Tactical Considerations for Areas of Rescue Assistance

Besides construction requirements for these areas, codes also require that each of these have an two-way communication system.Imagine being confined to a wheelchair with a physical disability and you are in a multi-story building. You hear the fire...


Furthermore, firefighters attempting to connect to standpipe system connections in stairwells may encounter disabled individuals in the stairwell. These individuals will need to be rescued prior to fire operations commencing.

Command officers should be prepared to make adjustments in fire companies responding to the alarm. Additional companies and potentially additional alarms may need to be requested to overcome the demand placed upon first arriving companies from victims in the ARA requesting rescue. Rescue of these individuals is important however, the assignment of initial fire attack, rapid intervention and 2-in/2-out crews cannot be delayed.

Once again the importance of preplanning occupancies is of extreme importance in order to ensure firefighter safety is maintained during fire/rescue operations in buildings with ARA. Firefighters must identify buildings that contain these areas and have preplans in place that address the assistance of persons in Area of Rescue Assistance. Training in the integration of fire suppression tactics and ARA's must be conducted and re-enforced in order to ensure an expedient evacuation of persons with disabilities.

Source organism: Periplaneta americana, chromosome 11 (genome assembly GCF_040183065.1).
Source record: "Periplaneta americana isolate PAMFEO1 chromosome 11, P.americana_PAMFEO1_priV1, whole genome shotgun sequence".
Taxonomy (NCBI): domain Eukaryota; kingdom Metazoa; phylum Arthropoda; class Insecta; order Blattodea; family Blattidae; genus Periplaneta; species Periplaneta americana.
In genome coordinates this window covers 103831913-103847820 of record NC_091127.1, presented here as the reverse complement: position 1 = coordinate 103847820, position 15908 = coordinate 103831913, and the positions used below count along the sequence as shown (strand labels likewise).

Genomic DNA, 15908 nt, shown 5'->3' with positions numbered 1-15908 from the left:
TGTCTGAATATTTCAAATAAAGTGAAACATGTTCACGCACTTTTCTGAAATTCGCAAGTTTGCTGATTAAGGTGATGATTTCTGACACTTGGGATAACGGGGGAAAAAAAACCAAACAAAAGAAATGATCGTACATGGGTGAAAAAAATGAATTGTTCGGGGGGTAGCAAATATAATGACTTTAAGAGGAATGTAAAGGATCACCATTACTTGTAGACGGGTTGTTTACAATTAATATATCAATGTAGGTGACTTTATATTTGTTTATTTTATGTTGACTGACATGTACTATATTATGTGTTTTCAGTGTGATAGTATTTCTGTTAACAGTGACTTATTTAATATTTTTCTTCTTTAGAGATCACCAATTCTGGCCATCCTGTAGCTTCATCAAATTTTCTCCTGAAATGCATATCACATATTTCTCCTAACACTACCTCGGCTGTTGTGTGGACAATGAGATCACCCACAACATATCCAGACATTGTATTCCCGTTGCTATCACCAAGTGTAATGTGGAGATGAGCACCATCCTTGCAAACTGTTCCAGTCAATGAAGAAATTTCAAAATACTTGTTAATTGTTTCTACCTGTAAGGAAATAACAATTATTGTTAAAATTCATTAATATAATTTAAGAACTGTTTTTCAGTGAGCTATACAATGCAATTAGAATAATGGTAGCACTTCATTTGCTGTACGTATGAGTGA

Mark A. Brown has been involved in the fire service for 19 years and currently serves as Fire Prevention Bureau Chief for the Concord Department of Fire & Life Safety located in Concord, North Carolina.

Since becoming a firefighter in 1987, he has been promoted through the ranks of the fire department and has served numerous positions including fire training officer and fire marshal. Mark has assisted the North Carolina Office of the State Fire Marshal in the development of the Hazardous Materials Technician Certification Program and currently assists in the instruction and delivery of the program.

Mark possesses numerous certifications in several different fire department disciplines including Firefighter Level II, Fire Inspector Level III, Fire Instructor Level III, Hazardous Materials Technician/Transportation Specialist and WMD Technician. He possesses an Associates Degree in Fire Protection and is also a recently appointed board member of the North Carolina Fire Marshal's Association.